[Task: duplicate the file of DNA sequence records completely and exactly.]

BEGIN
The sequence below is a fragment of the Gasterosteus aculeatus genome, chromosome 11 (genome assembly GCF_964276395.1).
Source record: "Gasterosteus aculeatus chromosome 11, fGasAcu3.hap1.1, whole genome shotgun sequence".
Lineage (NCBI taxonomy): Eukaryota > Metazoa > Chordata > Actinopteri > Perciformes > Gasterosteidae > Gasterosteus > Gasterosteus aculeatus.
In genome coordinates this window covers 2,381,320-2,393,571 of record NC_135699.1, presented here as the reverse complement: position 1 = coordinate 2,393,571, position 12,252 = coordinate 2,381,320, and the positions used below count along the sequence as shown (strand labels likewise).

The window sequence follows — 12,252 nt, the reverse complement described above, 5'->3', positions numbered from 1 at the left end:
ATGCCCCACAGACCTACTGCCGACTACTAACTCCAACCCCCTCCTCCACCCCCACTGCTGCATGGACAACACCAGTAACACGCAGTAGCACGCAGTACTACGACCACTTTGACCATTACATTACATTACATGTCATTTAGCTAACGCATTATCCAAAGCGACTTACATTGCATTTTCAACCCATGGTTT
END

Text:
The sequence below is a fragment of the Gasterosteus aculeatus genome, chromosome 11 (genome assembly GCF_964276395.1).
Source record: "Gasterosteus aculeatus chromosome 11, fGasAcu3.hap1.1, whole genome shotgun sequence".
Lineage (NCBI taxonomy): Eukaryota > Metazoa > Chordata > Actinopteri > Perciformes > Gasterosteidae > Gasterosteus > Gasterosteus aculeatus.
In genome coordinates this window covers 2,381,320-2,393,571 of record NC_135699.1, presented here as the reverse complement: position 1 = coordinate 2,393,571, position 12,252 = coordinate 2,381,320, and the positions used below count along the sequence as shown (strand labels likewise).

The window sequence follows — 12,252 nt, the reverse complement described above, 5'->3', positions numbered from 1 at the left end:
ATGCCCCACAGACCTACTGCCGACTACTAACTCCAACCCCCTCCTCCACCCCCACTGCTGCATGGACAACACCAGTAACACGCAGTAGCACGCAGTACTACGACCACTTTGACCATTACATTACATTACATGTCATTTAGCTAACGCATTATCCAAAGCGACTTACATTGCATTTTCAACCCATGGTTT